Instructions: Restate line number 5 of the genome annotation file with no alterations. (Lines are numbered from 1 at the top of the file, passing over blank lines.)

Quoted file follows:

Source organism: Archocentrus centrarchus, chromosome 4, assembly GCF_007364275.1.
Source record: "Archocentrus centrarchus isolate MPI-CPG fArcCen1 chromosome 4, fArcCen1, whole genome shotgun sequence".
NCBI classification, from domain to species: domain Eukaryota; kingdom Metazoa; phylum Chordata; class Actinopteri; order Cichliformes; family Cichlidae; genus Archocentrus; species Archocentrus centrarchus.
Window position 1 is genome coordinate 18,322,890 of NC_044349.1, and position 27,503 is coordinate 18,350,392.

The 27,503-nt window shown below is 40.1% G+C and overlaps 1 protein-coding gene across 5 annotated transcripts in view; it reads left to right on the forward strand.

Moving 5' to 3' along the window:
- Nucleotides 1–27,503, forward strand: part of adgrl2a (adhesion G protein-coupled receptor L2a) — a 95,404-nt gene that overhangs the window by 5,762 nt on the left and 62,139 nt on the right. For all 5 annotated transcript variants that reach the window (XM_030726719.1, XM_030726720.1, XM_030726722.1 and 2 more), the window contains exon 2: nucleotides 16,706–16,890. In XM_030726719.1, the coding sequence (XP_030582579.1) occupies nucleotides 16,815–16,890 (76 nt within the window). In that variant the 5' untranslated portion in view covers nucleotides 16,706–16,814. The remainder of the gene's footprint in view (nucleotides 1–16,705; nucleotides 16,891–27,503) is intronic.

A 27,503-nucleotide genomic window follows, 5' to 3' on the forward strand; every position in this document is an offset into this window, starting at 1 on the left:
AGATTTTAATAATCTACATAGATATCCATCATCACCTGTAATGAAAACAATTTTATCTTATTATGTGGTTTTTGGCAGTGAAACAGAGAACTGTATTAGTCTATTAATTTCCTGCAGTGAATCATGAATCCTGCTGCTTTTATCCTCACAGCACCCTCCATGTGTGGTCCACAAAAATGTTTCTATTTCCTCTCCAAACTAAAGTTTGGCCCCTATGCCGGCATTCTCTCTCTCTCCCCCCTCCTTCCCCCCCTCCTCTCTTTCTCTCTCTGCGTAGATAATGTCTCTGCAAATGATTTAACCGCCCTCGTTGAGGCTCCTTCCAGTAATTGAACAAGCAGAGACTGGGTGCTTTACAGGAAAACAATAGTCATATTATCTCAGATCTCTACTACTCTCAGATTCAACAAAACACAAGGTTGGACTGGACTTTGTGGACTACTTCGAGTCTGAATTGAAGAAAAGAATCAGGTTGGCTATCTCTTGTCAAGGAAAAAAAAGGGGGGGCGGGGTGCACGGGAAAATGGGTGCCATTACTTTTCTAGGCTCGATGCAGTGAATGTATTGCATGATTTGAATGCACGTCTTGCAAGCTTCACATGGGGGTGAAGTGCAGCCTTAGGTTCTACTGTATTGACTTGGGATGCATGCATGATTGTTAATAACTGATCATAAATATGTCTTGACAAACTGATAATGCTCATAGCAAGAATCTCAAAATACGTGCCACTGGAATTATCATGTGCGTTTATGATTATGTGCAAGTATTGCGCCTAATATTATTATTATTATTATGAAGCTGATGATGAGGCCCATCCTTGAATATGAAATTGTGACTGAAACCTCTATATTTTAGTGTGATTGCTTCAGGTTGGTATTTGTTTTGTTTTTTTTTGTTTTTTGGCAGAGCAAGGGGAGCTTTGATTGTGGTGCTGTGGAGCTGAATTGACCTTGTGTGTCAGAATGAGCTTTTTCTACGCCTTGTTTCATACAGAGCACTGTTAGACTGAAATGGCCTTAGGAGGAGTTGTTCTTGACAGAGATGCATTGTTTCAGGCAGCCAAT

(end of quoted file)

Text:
The 27,503-nt window shown below is 40.1% G+C and overlaps 1 protein-coding gene across 5 annotated transcripts in view; it reads left to right on the forward strand.